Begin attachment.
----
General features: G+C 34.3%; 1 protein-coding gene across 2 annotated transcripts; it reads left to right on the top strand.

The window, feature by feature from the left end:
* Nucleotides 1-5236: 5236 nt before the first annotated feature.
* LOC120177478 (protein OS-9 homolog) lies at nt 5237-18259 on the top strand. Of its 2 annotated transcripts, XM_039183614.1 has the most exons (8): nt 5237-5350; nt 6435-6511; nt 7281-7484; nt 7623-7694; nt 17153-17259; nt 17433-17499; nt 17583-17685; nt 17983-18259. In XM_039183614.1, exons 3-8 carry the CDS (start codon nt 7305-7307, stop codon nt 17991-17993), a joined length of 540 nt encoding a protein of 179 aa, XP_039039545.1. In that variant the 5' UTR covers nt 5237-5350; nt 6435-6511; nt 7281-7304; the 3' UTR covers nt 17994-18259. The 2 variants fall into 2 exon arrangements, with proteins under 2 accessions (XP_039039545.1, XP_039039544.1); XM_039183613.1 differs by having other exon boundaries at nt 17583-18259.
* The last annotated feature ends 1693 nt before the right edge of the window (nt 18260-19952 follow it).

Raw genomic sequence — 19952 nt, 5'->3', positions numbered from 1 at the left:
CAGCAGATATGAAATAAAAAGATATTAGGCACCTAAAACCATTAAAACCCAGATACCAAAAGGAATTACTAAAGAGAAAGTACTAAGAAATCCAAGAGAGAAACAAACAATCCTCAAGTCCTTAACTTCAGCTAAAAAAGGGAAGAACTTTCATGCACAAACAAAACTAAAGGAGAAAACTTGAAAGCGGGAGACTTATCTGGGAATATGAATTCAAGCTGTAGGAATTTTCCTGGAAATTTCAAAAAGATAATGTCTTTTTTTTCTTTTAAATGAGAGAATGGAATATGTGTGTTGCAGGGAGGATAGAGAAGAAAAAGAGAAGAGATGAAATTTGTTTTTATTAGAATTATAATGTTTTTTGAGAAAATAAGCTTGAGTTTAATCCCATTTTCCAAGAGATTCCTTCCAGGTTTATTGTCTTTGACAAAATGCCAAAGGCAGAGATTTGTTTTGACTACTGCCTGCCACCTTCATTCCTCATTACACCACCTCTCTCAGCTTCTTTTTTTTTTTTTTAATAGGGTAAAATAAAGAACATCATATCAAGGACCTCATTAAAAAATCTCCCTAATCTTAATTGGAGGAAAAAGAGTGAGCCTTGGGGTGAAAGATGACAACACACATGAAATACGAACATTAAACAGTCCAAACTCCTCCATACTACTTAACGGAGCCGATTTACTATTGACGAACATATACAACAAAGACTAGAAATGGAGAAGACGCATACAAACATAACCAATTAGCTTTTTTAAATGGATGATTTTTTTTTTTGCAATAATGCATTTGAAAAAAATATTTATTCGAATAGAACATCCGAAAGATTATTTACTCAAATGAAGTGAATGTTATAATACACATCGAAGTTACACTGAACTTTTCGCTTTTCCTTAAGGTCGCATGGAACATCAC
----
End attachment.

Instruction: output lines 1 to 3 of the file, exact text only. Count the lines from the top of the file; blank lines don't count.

General features: G+C 34.3%; 1 protein-coding gene across 2 annotated transcripts; it reads left to right on the top strand.

The window, feature by feature from the left end:
* Nucleotides 1-5236: 5236 nt before the first annotated feature.